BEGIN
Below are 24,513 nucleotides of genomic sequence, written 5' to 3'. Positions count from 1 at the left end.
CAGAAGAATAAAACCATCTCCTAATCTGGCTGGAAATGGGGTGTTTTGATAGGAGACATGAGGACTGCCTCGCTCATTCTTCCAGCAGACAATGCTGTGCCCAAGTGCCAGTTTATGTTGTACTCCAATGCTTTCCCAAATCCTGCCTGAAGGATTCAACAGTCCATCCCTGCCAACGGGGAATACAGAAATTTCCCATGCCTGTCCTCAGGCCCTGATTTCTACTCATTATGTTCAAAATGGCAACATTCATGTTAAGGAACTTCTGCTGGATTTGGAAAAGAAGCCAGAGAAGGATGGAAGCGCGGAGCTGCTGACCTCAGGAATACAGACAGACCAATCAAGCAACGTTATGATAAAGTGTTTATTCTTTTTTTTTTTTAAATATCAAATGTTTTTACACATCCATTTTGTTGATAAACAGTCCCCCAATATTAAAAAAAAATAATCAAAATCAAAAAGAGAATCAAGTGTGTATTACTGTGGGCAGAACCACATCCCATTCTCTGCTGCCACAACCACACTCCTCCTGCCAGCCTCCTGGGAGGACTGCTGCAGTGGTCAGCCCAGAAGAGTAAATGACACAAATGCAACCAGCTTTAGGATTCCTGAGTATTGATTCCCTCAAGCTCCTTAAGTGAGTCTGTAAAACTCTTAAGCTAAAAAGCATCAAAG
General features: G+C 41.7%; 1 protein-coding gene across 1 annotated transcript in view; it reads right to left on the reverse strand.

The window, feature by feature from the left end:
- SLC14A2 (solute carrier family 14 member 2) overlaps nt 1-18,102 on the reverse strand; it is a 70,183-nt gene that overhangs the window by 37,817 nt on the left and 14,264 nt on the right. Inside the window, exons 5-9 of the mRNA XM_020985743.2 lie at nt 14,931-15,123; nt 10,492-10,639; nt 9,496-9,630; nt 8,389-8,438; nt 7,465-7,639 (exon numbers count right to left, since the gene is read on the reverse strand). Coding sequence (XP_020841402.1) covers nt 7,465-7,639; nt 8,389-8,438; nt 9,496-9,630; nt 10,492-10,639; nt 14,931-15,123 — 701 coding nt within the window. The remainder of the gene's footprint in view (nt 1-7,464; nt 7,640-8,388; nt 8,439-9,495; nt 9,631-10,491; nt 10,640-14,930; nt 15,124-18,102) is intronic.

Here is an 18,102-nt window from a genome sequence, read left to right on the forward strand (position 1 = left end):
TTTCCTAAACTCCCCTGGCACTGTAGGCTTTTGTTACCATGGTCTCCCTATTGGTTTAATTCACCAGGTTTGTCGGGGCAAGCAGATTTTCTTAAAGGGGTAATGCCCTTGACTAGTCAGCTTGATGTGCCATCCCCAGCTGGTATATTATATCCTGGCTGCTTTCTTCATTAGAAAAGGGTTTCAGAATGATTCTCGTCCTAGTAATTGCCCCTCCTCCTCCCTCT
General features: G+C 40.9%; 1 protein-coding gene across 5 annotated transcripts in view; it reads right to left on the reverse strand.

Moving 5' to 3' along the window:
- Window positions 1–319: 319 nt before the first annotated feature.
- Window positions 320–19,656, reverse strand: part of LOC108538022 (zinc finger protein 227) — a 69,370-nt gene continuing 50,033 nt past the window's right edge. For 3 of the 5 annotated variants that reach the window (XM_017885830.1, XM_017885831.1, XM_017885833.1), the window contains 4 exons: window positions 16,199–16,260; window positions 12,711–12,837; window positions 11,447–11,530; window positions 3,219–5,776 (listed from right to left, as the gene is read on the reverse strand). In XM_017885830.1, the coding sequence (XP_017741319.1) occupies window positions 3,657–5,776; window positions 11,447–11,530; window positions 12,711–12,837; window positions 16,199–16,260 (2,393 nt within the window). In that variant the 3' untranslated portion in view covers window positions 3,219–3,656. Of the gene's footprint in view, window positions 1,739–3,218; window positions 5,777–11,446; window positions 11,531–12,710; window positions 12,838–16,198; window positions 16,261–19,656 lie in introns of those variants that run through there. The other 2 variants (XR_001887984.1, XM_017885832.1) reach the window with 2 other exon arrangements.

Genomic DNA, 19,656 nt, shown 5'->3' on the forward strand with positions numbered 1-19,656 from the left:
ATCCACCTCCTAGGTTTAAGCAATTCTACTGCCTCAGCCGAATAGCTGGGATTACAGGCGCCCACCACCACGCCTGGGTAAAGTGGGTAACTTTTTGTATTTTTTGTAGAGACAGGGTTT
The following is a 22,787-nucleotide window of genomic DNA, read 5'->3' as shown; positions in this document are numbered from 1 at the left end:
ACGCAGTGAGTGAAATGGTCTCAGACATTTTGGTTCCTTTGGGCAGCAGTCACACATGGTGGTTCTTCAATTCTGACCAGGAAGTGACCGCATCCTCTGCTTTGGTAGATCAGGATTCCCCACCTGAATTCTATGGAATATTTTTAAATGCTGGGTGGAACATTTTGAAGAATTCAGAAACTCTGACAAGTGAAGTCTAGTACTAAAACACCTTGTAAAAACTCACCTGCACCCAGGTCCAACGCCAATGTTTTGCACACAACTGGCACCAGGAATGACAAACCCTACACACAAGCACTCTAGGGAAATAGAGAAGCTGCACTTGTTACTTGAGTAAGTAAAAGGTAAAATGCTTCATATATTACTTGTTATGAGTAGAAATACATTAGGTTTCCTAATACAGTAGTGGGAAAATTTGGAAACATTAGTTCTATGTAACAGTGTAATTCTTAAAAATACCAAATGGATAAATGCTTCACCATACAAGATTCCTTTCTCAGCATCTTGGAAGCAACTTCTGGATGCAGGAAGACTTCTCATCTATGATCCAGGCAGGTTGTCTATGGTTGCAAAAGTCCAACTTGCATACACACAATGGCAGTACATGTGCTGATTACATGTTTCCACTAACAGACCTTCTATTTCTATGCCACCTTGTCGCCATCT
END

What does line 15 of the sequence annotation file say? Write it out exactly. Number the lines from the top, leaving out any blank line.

ACGCAGTGAGTGAAATGGTCTCAGACATTTTGGTTCCTTTGGGCAGCAGTCACACATGGTGGTTCTTCAATTCTGACCAGGAAGTGACCGCATCCTCTGCTTTGGTAGATCAGGATTCCCCACCTGAATTCTATGGAATATTTTTAAATGCTGGGTGGAACATTTTGAAGAATTCAGAAACTCTGACAAGTGAAGTCTAGTACTAAAACACCTTGTAAAAACTCACCTGCACCCAGGTCCAACGCCAATGTTTTGCACACAACTGGCACCAGGAATGACAAACCCTACACACAAGCACTCTAGGGAAATAGAGAAGCTGCACTTGTTACTTGAGTAAGTAAAAGGTAAAATGCTTCATATATTACTTGTTATGAGTAGAAATACATTAGGTTTCCTAATACAGTAGTGGGAAAATTTGGAAACATTAGTTCTATGTAACAGTGTAATTCTTAAAAATACCAAATGGATAAATGCTTCACCATACAAGATTCCTTTCTCAGCATCTTGGAAGCAACTTCTGGATGCAGGAAGACTTCTCATCTATGATCCAGGCAGGTTGTCTATGGTTGCAAAAGTCCAACTTGCATACACACAATGGCAGTACATGTGCTGATTACATGTTTCCACTAACAGACCTTCTATTTCTATGCCACCTTGTCGCCATCT